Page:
Jimmy Savile is one of the most prolific sex offenders in recent history and the inquiry into his abuse will be a "watershed" investigation into sex crime, Scotland Yard said.
Commander Peter Spindler said the force was now dealing with around 300 potential victims, of whom all except two are women.
Suspects other than Savile had been accused and officers were "developing an arrest strategy" but had yet to detain anyone or interview them under caution, he said.
Mr Spindler said Savile was "undoubtedly" one of the most prolific sex offenders he had come across.
He added: "Within London we have trebled the number of historic abuse allegations. I have no doubt that we're in a watershed moment for child abuse investigation."
Questions have been raised over why previous allegations against Savile were not pursued. Mr Spindler said a retired officer had been in touch to say he had investigated Savile in the 1980s while based in west London but did not have the evidence to proceed.
The commander said he believed the allegation was of an indecent assault, possibly in a caravan on BBC premises in west London, but officers have still not found the original file.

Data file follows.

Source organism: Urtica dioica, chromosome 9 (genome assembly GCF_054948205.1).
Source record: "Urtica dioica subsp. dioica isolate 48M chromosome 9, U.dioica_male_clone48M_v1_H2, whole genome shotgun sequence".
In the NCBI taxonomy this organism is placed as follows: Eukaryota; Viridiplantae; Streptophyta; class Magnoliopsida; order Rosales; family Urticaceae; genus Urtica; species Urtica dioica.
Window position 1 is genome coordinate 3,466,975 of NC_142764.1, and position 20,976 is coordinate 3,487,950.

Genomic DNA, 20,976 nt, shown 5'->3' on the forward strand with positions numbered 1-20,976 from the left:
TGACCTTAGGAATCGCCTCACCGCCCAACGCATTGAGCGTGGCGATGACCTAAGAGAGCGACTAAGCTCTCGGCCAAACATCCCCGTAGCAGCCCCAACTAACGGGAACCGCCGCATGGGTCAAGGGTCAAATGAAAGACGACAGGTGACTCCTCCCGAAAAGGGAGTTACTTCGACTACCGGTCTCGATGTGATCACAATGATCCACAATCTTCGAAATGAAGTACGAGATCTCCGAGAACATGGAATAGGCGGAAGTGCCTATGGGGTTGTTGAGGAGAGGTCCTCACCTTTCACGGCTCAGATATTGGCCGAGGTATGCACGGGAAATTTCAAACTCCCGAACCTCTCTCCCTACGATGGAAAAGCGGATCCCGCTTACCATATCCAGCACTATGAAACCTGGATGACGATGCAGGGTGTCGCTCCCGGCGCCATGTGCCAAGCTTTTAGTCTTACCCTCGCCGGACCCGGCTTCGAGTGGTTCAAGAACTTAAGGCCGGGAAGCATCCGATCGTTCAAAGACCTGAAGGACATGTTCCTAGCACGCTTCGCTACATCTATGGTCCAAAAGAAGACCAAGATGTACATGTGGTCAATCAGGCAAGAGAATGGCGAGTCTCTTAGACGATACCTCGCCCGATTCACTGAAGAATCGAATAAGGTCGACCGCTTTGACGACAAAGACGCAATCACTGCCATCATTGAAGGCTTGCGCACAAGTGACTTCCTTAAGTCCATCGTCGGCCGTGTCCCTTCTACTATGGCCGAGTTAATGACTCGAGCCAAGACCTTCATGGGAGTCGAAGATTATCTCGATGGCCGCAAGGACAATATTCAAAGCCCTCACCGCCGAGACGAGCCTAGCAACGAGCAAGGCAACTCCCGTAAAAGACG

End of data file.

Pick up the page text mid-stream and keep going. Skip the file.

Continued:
Another allegation, of inappropriate touching dating back to the 1970s, was made by a woman in 2003, but this was treated as "intelligence" by police because the victim did not want to take action.
Allegations that three doctors were involved in an abuse ring linked to Savile had not yet been passed to the investigation team, Mr Spindler said.
The former DJ, who died last year aged 84, had a bedroom at Stoke Mandeville Hospital, an office and living quarters at Broadmoor and widespread access to Leeds General Infirmary.
The officer added that a search of a cottage belonging to Savile in Scotland was being carried out to look for "any evidence of any others being involved in any offending with him".
Praising victims for their courage in coming forward, he encouraged anyone else who was wondering whether to speak out to do so.
"That's the type of people who are the most vulnerable in our society, and they do need to be given a voice."
Mr Spindler said the weight of evidence against the late DJ was overwhelming.
Investigators have so far spoken to 130 people who have come forward, and 114 allegations of crime have emerged.
Mr Spindler also warned current abuse offenders that police "will come for them".
He said: "While Britain reflects on how Savile was able to hide in plain sight, I think it's quite important that we focus on what's happening today in our society."